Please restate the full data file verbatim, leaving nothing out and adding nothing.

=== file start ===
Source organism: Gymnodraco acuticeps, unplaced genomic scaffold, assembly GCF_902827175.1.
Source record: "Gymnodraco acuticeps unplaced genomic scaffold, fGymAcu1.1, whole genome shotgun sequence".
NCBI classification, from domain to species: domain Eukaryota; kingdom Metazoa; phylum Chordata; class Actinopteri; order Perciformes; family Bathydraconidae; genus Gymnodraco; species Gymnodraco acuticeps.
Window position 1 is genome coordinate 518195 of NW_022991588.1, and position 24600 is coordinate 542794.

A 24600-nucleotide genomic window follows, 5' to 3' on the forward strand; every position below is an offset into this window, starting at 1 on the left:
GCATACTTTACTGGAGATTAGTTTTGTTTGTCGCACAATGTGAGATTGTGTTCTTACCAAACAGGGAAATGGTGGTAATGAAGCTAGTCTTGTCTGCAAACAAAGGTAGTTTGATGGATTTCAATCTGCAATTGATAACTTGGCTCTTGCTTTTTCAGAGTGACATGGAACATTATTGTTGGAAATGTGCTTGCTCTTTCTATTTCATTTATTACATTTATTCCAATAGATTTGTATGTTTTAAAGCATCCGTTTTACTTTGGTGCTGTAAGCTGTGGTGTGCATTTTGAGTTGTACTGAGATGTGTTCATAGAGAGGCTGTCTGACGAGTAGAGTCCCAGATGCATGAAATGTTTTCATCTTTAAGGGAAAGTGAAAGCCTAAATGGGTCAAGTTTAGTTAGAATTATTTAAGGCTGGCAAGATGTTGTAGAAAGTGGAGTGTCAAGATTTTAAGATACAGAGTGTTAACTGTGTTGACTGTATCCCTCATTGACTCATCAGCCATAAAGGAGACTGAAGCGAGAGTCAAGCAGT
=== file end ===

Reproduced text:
Source organism: Gymnodraco acuticeps, unplaced genomic scaffold, assembly GCF_902827175.1.
Source record: "Gymnodraco acuticeps unplaced genomic scaffold, fGymAcu1.1, whole genome shotgun sequence".
NCBI classification, from domain to species: domain Eukaryota; kingdom Metazoa; phylum Chordata; class Actinopteri; order Perciformes; family Bathydraconidae; genus Gymnodraco; species Gymnodraco acuticeps.
Window position 1 is genome coordinate 518195 of NW_022991588.1, and position 24600 is coordinate 542794.

A 24600-nucleotide genomic window follows, 5' to 3' on the forward strand; every position below is an offset into this window, starting at 1 on the left:
GCATACTTTACTGGAGATTAGTTTTGTTTGTCGCACAATGTGAGATTGTGTTCTTACCAAACAGGGAAATGGTGGTAATGAAGCTAGTCTTGTCTGCAAACAAAGGTAGTTTGATGGATTTCAATCTGCAATTGATAACTTGGCTCTTGCTTTTTCAGAGTGACATGGAACATTATTGTTGGAAATGTGCTTGCTCTTTCTATTTCATTTATTACATTTATTCCAATAGATTTGTATGTTTTAAAGCATCCGTTTTACTTTGGTGCTGTAAGCTGTGGTGTGCATTTTGAGTTGTACTGAGATGTGTTCATAGAGAGGCTGTCTGACGAGTAGAGTCCCAGATGCATGAAATGTTTTCATCTTTAAGGGAAAGTGAAAGCCTAAATGGGTCAAGTTTAGTTAGAATTATTTAAGGCTGGCAAGATGTTGTAGAAAGTGGAGTGTCAAGATTTTAAGATACAGAGTGTTAACTGTGTTGACTGTATCCCTCATTGACTCATCAGCCATAAAGGAGACTGAAGCGAGAGTCAAGCAGT